Sunzi Bingfa

Approaches to studying philosophy

6 posts in this topic

I decided recently to study OPAR for a second time and am considering which method of study is ideal. My current intention is to work through each of the 55 (if memory serves) sections of OPAR one-at-a-time, including in my study of each section relevant works on that topic from other writers.

That process will be very time intensive if I have to dig through dozens of works to sift out each writer's ideas that relate to the section of OPAR I am studying.

What approach worked well in your study of Objectivism? I am particularly interested in how beneficial The Great Books and the Synopticon would be with this kind of study, for those who have experience with The Great Books.

Cheers,

Steve

Share this post


Link to post
Share on other sites

One approach would be to look at each Chapter in OPAR and find a corresponding idea in the Syntopicon.

You are right that this would be very time consuming so if I were going to take your approach, I think I would decide which chapter in OPAR I thought was most important to me at this time. At the moment, Chapter 9: Happiness would be at the top of my list. The Syntopicon has a chapter on Happiness. I would read the essay about Happiness and than pick an area in the outline that I am most interested in. For me that would be,

3. The argument concerning happiness as a first principle of morality: the conflicting claims of duty and happiness.

4. The pursuit of happiness.

From OPAR.

Happiness is man's--the good man's-- experience of life. The achievement of this experience, writes Ayn Rand, is "the only moral purpose" of one's life."

I would also read or reread the Preface of the Syntopicon: I. The Nature of the Syntopicon because it provides several different approaches on how one can use the Syntopicon properly.

Several years ago, I was thinking about going back to school and took several colleges classes. When I wrote my essays for these classes, I would use the Syntopicon and the Great Books. What I discovered was that my professors either had not read or were not familiar with some of the Great Books. Their typical response was 'You make some good and interesting points.'

I think the approach you are suggesting works well for writing interesting college papers but I don't think the return from the effort that is put into the approach is worth the time. Trying to put each author and his ideas in the proper context is very difficult and time consuming.

Hope this helps.

Share this post


Link to post
Share on other sites

Steve,

Before going through such an intense effort I would start out with the question of what it is that I intend on gaining? Are you going to become a professional philosopher? If not, what is your main reason for going to such a depth, that Dr. Peikoff already provides very well.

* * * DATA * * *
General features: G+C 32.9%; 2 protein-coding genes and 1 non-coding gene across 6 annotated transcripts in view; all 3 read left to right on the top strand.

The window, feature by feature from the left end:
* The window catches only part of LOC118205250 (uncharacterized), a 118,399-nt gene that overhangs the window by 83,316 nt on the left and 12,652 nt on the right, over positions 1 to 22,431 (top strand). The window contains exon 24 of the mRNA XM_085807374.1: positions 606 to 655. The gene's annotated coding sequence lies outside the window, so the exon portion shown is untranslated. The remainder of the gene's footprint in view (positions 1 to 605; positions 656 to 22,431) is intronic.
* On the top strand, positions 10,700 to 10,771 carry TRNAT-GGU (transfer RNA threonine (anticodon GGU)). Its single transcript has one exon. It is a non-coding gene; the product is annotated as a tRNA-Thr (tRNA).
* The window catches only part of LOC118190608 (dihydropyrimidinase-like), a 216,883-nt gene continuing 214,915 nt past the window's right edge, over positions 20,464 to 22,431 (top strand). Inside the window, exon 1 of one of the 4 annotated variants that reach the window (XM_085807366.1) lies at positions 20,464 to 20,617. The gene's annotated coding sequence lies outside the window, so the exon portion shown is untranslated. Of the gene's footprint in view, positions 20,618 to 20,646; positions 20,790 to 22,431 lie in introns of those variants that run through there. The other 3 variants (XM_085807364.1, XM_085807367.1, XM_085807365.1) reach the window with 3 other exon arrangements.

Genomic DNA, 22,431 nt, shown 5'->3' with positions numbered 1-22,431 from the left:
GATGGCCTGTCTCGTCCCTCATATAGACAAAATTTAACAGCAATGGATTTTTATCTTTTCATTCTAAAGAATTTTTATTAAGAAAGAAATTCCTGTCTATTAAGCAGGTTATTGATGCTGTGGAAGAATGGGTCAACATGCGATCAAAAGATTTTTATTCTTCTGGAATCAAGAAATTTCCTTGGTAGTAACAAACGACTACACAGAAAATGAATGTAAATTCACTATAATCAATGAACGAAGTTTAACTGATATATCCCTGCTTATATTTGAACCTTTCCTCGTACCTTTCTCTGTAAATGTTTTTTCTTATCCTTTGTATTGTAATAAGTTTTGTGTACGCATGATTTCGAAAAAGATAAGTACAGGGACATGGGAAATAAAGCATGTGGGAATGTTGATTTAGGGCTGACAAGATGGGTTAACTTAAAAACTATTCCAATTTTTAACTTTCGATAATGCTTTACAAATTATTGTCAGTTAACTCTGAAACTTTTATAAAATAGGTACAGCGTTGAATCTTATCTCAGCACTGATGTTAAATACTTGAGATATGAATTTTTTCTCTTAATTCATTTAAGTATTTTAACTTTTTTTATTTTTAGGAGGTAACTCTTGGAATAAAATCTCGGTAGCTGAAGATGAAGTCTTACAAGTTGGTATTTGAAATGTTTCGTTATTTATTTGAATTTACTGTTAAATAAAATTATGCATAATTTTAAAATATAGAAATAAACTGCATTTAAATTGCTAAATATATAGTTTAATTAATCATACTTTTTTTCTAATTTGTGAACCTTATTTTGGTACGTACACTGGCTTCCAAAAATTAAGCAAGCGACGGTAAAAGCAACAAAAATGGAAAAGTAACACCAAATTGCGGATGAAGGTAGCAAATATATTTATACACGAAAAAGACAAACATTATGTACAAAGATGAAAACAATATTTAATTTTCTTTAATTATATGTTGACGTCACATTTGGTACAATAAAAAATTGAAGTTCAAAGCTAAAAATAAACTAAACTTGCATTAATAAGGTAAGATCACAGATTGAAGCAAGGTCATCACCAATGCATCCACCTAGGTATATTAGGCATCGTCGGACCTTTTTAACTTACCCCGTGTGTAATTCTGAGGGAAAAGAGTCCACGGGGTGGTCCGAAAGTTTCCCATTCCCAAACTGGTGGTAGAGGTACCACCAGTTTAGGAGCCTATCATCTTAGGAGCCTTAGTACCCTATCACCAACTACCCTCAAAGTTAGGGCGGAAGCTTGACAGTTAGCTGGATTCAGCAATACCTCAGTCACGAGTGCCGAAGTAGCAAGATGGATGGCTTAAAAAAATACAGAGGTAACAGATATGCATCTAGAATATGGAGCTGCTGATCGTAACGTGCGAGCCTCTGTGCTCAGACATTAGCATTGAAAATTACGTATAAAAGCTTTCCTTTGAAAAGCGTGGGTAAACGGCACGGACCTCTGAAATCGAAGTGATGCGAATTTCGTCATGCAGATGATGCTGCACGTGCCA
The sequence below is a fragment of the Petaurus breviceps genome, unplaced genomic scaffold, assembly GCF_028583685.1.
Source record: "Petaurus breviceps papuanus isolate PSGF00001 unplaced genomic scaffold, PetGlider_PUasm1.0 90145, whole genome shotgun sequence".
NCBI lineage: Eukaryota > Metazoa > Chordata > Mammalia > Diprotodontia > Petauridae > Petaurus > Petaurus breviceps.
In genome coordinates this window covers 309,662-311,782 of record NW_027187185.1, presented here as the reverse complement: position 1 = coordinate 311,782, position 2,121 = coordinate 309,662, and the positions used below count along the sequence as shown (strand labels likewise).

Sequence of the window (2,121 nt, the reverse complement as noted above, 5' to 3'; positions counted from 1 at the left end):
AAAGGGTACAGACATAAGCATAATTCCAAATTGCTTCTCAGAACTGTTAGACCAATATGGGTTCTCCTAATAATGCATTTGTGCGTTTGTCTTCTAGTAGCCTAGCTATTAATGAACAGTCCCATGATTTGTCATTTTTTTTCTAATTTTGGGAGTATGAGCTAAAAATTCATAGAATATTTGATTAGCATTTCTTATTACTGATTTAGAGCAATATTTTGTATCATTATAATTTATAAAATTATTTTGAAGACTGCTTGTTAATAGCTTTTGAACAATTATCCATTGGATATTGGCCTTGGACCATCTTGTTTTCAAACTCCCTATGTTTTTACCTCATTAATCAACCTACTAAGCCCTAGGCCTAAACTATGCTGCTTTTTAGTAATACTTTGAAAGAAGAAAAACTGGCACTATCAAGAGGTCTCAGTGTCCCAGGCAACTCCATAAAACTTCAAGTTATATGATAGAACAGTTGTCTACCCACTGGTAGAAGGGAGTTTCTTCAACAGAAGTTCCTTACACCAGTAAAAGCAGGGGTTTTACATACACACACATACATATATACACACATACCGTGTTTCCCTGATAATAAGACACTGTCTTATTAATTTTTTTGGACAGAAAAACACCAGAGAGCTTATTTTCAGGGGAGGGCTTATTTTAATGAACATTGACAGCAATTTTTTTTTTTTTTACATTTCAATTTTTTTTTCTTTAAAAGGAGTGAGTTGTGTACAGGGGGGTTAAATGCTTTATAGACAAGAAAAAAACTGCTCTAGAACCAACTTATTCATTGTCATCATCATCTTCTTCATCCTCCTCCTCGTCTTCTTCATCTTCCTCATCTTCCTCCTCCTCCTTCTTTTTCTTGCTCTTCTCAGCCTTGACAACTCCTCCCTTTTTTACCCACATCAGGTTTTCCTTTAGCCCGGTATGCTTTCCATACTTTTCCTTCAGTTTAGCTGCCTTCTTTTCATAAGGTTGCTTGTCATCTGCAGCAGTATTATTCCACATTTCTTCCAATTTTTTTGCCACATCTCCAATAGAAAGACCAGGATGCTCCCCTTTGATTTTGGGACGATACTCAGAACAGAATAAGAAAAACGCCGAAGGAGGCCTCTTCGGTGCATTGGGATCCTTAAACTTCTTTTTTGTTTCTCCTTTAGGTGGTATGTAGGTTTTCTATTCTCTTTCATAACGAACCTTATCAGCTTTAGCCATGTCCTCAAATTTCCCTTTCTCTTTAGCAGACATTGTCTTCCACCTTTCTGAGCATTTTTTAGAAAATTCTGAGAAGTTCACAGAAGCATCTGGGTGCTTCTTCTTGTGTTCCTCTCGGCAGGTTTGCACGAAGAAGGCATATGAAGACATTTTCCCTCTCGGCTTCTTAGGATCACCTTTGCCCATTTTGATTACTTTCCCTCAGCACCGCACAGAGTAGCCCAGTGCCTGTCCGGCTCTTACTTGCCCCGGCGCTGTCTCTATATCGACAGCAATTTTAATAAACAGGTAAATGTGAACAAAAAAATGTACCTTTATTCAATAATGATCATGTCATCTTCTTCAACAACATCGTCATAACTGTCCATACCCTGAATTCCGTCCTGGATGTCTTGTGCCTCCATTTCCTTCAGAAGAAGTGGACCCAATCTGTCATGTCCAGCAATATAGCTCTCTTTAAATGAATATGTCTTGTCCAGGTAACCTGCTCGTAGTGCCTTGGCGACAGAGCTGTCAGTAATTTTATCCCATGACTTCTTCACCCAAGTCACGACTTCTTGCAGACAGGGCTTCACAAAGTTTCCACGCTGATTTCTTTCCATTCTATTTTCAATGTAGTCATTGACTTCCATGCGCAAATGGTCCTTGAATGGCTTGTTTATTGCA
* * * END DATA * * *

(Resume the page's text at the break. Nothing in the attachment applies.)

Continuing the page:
I am not a professional philosopher. I use Objectivism as my guide in life. I know enough about other philosophies and philosohers but I have no intention on reading every work to become an expert as I have many other higher concerns. in other words, what is you intended goal of spending so much time, what gain will you receive in your life?

Share this post


Link to post
Share on other sites
I decided recently to study OPAR for a second time and am considering which method of study is ideal.

Since you've said your goal is to apply Objectivism to your own life, I recommend starting with your own interests and issues. Are you interested in art, justice, psychology, modern culural trends, or ??? Might Objectivism help you with some particular problems you face in life? Are there areas of Objectivism you are not that sure of?

You can read sections of OPAR or parts of the novels with the goal of getting greater understanding of your issues. You can look up key concepts in Harry Binswanger's Lexicon or on the Objectivism CDROM. You can write "confusion papers" about the concepts you need to understand better. (This was an exercise Ayn Rand gave Dr. Peikoff and that they use at OAC.)

Start with your own interests and issues. That's where the biggest payoff -- for you personally and selfishly -- will be.

Share this post


Link to post
Share on other sites
Start with your own interests and issues. That's where the biggest payoff -- for you personally and selfishly -- will be.

What a succinct way of framing the decision Betsy. That really is the key question, and a sticky one for me.

I'm going to open a new post to discuss that, since gaining clarity regarding my future plans will only help me to decide what specifically to study and how much effort to expend in each area. Once I've written the new post I'll edit the link into this post.

Steve

Share this post


Link to post
Share on other sites